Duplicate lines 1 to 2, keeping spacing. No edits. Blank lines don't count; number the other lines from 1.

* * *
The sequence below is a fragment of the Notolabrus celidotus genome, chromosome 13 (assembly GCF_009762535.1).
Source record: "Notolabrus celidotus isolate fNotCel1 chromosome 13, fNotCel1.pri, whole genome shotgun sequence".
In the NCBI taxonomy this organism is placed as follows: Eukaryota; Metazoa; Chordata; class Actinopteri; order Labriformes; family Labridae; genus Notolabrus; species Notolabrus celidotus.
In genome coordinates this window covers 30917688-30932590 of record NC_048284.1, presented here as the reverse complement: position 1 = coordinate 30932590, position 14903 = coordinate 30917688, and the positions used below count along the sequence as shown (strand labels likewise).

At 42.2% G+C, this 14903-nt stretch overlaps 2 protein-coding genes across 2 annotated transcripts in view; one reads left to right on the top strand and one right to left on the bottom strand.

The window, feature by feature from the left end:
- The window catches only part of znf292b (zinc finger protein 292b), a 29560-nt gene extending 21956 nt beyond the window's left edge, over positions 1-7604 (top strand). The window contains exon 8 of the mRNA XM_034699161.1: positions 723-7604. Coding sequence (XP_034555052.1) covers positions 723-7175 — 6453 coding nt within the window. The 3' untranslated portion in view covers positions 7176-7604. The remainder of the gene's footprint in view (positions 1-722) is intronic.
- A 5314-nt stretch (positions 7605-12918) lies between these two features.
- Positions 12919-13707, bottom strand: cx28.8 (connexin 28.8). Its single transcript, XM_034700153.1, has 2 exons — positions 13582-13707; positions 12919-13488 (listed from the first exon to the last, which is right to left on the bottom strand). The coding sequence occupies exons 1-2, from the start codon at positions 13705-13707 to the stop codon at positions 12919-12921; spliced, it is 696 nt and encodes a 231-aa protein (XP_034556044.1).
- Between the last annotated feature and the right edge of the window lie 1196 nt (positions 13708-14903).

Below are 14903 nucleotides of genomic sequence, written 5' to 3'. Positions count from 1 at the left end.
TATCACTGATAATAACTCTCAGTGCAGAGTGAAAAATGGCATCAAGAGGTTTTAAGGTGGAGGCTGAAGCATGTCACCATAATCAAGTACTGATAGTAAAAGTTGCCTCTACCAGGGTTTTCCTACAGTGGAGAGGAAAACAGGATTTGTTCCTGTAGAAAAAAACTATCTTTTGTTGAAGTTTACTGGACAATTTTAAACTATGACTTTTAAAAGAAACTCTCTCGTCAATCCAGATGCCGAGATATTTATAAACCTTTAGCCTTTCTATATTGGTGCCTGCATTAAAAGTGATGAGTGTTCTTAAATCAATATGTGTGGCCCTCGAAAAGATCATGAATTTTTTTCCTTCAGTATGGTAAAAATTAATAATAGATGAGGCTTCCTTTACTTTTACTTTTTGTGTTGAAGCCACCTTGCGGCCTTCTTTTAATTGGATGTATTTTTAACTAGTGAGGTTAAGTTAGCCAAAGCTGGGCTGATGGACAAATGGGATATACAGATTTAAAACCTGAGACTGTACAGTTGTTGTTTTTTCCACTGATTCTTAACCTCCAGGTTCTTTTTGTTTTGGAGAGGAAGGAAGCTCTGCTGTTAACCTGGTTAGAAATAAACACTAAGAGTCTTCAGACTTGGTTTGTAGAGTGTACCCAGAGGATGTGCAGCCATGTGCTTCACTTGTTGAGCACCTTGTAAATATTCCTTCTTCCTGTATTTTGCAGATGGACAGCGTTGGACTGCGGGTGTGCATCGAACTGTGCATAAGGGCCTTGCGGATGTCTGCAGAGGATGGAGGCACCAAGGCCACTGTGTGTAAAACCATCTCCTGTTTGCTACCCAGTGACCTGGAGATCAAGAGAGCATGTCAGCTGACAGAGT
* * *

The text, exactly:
The sequence below is a fragment of the Notolabrus celidotus genome, chromosome 13 (assembly GCF_009762535.1).
Source record: "Notolabrus celidotus isolate fNotCel1 chromosome 13, fNotCel1.pri, whole genome shotgun sequence".